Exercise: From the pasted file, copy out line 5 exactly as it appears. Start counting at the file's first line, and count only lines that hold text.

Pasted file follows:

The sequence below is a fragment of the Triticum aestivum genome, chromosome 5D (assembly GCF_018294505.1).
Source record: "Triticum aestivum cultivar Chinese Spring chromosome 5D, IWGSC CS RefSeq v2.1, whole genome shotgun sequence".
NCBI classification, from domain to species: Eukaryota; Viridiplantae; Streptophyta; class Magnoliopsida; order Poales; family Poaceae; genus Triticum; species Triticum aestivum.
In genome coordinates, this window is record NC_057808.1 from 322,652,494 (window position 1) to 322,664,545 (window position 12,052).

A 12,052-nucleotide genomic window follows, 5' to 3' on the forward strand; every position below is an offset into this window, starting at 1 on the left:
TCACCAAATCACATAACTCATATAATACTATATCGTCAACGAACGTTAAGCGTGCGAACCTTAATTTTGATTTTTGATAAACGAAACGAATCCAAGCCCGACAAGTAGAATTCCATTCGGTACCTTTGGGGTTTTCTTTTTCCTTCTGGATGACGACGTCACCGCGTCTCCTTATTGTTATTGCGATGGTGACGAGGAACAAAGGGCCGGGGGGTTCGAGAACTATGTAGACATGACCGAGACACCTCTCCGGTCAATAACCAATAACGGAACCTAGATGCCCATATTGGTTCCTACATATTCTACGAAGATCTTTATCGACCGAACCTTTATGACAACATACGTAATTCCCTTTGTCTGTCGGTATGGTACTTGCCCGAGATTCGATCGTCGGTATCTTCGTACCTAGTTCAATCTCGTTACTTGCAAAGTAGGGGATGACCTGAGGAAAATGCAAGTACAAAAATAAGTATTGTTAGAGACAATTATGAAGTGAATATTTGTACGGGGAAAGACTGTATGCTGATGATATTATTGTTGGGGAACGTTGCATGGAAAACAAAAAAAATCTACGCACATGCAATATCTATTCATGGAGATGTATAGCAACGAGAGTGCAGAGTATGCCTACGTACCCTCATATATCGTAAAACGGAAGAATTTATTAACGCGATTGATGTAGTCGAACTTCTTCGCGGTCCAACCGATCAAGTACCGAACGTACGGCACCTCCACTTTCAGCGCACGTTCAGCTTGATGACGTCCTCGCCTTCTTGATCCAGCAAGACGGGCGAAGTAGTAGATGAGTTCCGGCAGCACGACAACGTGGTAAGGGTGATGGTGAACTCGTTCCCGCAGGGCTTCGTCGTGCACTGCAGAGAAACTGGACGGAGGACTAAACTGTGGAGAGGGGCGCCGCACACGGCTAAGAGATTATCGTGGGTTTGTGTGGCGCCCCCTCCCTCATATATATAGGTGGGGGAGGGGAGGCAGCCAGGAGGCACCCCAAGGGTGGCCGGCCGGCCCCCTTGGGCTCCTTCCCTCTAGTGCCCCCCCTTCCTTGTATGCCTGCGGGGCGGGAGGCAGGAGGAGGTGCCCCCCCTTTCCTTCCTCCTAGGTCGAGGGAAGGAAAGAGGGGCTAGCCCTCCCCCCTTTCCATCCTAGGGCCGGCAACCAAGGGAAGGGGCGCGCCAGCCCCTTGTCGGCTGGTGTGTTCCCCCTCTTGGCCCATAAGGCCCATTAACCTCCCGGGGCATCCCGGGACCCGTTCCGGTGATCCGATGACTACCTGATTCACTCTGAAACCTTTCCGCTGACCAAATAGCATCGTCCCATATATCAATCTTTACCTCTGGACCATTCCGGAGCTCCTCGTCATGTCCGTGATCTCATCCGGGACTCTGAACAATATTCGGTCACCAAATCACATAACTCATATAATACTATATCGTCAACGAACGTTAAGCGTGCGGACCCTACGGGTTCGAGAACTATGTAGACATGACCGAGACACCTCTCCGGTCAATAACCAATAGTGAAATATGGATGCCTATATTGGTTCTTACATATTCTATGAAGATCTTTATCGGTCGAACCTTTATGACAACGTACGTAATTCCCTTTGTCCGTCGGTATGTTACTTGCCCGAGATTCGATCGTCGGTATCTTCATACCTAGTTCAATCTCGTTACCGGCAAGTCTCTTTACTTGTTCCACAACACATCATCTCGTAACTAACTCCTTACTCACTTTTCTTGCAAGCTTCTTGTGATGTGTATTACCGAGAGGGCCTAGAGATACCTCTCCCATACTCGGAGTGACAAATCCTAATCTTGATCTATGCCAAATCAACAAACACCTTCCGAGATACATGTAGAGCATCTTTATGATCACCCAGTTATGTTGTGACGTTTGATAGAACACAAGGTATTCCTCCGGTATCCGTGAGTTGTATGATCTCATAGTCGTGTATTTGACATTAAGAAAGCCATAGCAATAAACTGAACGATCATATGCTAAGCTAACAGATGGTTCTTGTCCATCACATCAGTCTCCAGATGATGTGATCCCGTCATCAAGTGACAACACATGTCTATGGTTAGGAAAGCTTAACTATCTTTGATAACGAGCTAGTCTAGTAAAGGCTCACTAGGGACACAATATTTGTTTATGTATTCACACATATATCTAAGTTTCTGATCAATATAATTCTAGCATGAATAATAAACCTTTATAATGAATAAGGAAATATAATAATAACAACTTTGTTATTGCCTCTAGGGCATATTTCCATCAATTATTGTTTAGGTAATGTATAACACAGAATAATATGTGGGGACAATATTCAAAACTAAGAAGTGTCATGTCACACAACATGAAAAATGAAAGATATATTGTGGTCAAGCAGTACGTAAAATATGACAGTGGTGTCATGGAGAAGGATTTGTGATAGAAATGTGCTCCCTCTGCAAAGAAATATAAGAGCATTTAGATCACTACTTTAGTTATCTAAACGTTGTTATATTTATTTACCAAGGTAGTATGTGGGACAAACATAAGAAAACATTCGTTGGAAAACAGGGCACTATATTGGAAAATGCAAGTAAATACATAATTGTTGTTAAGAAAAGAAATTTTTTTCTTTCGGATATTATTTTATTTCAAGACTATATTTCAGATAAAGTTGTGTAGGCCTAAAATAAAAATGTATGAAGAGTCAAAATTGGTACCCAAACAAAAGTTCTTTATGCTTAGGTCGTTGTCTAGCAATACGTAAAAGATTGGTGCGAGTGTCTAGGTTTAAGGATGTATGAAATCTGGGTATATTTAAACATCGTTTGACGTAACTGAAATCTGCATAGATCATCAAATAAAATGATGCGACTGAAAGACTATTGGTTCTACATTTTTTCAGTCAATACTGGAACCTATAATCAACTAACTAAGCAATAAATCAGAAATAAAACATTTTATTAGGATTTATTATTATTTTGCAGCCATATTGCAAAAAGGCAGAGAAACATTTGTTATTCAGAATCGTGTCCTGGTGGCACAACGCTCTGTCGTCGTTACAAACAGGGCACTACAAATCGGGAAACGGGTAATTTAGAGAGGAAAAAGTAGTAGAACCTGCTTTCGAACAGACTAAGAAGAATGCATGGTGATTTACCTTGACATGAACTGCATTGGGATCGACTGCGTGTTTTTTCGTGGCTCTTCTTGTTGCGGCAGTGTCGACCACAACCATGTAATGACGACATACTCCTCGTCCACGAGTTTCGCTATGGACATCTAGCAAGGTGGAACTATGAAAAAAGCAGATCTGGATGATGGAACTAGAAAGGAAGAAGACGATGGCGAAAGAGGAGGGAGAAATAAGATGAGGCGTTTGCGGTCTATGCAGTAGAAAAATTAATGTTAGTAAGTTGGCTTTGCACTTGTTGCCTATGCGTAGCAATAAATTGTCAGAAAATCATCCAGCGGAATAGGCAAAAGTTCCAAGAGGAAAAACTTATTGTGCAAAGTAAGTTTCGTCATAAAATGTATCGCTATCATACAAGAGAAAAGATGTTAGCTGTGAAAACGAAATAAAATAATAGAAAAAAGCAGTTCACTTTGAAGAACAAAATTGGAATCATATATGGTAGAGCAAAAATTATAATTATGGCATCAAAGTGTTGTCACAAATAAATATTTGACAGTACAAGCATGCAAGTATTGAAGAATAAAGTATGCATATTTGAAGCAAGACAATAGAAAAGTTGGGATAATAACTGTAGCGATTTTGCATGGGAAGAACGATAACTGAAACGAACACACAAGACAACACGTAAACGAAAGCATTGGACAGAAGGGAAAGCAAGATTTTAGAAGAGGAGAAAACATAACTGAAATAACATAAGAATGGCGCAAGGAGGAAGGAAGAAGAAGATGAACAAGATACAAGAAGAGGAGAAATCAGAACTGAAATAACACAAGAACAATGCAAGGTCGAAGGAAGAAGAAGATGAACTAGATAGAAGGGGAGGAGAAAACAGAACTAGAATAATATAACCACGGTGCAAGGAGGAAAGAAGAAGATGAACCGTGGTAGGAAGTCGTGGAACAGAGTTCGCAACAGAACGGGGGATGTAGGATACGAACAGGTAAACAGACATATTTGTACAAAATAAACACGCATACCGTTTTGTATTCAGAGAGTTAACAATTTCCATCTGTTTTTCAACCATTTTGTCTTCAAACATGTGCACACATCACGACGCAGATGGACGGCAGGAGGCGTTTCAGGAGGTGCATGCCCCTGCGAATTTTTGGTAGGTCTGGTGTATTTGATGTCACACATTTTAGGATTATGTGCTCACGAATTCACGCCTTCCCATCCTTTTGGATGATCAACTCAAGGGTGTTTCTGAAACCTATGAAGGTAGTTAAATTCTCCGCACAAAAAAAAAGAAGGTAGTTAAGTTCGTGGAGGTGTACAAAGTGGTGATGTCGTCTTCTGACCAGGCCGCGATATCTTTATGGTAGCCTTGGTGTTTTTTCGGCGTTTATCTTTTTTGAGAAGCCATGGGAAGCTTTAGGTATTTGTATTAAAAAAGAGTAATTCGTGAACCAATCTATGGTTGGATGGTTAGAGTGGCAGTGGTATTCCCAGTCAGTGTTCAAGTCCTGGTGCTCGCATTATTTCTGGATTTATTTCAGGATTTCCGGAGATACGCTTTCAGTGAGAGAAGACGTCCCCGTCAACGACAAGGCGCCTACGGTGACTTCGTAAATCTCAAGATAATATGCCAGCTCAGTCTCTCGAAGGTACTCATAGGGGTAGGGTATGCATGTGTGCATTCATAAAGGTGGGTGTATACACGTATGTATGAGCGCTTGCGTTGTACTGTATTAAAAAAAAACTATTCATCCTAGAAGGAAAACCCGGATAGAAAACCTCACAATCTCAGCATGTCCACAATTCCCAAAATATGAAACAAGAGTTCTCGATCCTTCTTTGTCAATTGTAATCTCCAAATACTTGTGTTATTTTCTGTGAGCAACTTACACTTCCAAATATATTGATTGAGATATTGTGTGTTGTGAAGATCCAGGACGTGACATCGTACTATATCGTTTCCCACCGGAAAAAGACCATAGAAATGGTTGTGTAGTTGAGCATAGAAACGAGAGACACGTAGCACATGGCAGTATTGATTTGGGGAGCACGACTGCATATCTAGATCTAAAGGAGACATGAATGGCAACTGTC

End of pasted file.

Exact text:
A 12,052-nucleotide genomic window follows, 5' to 3' on the forward strand; every position below is an offset into this window, starting at 1 on the left: